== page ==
When I was preparing for a party last week, I reorganized a couple of kitchen cabinets, gathered a box of books for the second-hand store, and hung a bunch of pictures. Today, in preparation for an appointment with my divorce* attorney, I’m writing in my blog about procrastination.

John Perry, a Stanford philosophy professor whose public radio show Philosophy Talk is a favorite of mine, calls this “structured procrastination.”

I have discovered an amazing strategy that converts procrastinators into effective human beings, respected and admired for all that they can accomplish and the good use they make of time. All procrastinators put off things they have to do. Structured procrastination is the art of making this bad trait work for you. The key idea is that procrastinating does not mean doing absolutely nothing. Procrastinators seldom do absolutely nothing; they do marginally useful things, like gardening or sharpening pencils or making a diagram of how they will reorganize their files when they get around to it. Why does the procrastinator do these things? Because they are a way of not doing something more important. If all the procrastinator had left to do was to sharpen some pencils, no force on earth could get him do it. However, the procrastinator can be motivated to do difficult, timely and important tasks, as long as these tasks are a way of not doing something more important.

Structured procrastination means shaping the structure of the tasks one has to do in a way that exploits this fact. The list of tasks one has in mind will be ordered by importance. Tasks that seem most urgent and important are on top. But there are also worthwhile tasks to perform lower down on the list. Doing these tasks becomes a way of not doing the things higher up on the list. With this sort of appropriate task structure, the procrastinator becomes a useful citizen. Indeed, the procrastinator can even acquire, as I have, a reputation for getting a lot done.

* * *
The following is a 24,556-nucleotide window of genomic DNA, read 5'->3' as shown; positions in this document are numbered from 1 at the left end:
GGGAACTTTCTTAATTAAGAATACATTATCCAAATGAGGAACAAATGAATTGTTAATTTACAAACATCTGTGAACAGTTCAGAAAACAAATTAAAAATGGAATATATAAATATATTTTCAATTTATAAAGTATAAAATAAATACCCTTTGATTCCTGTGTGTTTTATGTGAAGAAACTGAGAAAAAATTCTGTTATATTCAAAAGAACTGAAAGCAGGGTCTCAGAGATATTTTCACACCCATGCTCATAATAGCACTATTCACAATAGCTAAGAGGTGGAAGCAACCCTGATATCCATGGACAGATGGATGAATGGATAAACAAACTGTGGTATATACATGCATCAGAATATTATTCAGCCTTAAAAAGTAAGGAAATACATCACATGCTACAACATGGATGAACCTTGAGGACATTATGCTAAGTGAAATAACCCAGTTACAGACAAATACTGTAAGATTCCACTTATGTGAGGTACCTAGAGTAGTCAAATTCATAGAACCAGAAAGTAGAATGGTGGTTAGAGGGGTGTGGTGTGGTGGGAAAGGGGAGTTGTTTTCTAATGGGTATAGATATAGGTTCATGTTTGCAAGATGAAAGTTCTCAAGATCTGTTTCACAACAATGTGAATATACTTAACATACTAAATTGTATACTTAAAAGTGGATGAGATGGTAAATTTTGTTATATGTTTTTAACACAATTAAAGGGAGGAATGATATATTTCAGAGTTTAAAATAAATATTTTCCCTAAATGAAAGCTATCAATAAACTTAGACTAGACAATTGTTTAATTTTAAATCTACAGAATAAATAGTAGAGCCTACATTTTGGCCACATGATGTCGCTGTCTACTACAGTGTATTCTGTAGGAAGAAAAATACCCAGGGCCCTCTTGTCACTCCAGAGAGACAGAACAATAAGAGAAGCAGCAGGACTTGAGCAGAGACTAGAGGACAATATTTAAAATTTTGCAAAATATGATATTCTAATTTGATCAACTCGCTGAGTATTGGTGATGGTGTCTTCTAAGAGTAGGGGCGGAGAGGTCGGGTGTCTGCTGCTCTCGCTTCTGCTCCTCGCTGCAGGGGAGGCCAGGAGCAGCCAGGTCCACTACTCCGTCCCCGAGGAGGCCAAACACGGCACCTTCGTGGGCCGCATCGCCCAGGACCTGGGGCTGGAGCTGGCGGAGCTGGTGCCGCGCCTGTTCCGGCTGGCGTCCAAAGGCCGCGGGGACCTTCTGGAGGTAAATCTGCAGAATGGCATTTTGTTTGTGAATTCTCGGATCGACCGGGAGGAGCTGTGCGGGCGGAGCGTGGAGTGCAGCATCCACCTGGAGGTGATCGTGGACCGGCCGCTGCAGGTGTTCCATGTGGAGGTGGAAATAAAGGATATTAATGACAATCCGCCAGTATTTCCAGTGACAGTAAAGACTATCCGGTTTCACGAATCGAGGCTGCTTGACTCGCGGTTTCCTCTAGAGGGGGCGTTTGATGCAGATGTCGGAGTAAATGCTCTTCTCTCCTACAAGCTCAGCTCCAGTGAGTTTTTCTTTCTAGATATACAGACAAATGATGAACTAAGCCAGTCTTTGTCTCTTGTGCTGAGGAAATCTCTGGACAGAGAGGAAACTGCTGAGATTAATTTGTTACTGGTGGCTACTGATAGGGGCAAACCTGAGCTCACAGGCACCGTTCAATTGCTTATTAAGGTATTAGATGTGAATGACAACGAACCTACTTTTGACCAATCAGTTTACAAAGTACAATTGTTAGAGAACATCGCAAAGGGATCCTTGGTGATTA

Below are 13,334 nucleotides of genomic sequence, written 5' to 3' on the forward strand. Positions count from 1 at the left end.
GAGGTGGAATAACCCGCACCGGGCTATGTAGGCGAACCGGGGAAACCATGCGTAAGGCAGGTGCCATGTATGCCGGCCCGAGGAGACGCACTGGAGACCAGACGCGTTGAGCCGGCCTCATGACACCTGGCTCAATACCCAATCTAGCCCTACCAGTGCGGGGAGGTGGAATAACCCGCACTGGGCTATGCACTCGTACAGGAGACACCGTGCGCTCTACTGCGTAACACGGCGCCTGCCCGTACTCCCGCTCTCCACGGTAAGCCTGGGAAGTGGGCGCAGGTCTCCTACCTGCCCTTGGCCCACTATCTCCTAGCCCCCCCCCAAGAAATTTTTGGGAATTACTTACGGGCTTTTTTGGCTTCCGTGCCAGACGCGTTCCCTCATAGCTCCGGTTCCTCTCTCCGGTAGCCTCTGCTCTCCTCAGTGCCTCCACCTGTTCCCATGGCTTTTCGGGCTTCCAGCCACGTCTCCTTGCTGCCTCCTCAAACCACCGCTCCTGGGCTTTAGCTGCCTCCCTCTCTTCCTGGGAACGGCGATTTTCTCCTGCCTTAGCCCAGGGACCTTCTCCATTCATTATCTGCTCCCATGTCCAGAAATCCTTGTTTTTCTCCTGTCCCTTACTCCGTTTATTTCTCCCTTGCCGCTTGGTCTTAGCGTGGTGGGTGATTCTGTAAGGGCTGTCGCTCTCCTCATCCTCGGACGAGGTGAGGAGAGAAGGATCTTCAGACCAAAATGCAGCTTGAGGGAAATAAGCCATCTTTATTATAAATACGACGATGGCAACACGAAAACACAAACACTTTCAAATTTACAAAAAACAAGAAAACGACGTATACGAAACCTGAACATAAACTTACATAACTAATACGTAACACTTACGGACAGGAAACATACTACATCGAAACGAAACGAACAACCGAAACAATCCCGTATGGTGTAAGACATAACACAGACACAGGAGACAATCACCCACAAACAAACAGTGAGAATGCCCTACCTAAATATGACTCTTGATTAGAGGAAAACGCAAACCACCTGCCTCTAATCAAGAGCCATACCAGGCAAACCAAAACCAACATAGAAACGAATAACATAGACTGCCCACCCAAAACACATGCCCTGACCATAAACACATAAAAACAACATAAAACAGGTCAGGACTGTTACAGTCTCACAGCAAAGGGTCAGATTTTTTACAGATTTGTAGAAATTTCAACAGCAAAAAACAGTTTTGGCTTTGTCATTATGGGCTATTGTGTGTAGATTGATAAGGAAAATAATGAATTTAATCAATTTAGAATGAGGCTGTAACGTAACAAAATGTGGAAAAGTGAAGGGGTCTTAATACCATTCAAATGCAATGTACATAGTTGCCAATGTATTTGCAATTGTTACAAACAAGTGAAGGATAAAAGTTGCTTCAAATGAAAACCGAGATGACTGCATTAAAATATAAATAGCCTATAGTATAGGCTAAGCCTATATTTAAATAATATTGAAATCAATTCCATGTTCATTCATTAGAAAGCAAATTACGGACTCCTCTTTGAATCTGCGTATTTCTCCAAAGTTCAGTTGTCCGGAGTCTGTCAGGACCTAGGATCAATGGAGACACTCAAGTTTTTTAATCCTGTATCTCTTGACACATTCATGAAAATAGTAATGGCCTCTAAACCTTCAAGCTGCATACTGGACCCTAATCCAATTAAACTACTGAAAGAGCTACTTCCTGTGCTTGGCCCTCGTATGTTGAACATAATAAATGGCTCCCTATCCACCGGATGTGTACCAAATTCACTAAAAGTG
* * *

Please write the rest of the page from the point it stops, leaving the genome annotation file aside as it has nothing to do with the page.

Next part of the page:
Ah. I feel better now.

*Divorce – I’ve been separated for 7 years from my almost ex, but we have yet to finalize it. This gives you some sense of my capacity for procrastination.

Pick ME!

Hollytas asks how I’ll pick words out of such a plethora of opportunity…

I have about a dozen words that are calling out to me right now, and many many more in the stable.

I once took a poetry writing workshop with a wonderful teacher named Cassandra Sagan. She told us when an idea began to percolate up to consciousness, if it was a good one it would POP! And if it POPped, we should sit right down and pin it to paper while it was still bubbling furiously.

I’ve lost many a good idea to procrastination, but the ones I’ve captured when they POP are invariably full of life. So that will be my technique. Have a stableful of P words, but if a different word POPs (pick me! PICK ME!) I’m going to go with it.

Why P words??

One day I was procrastinating (as usual) on a writing assignment and feeling pissed at myself for failing to persist with a regular writing practice. If I didn’t put pen to paper, what peerless prose would be left to posterity? And what was my purpose on the planet anyway if not to pontificate?

And then it struck me that my problems all began with the letter P.

I know a continuously curious gal named Goody Cable (owner of the literary Sylvia Beach Hotel in Newport, Oregon and the Rimsky-Korskoffee Coffee House in Portland) who recently spent 52 weeks – an entire year – exploring the alphabet, each letter for two weeks. She pored over the unabridged dictionary and immersed herself sequentially in each letter. She pondered the personality of each letter as discerned from the words it initiated. She didn’t just read and think about the words; she ate foods that began with the letter, wore colors that began with the letter, read books and listened to music by people whose name began with the letter, called old friends whose name began with that letter, and on and on. Every two weeks her perspective on reality shifted.

Her project totally tickled my imagination. But 26 letters is 25 too many for me. Since I was finding P words so problematic, why couldn’t I just explore the letter P? The good news is that many P words are not ponderous at all. Think pipsqueak, poodle, pumpernickel, pablum, penguin and pusillanimous.

This could be fun.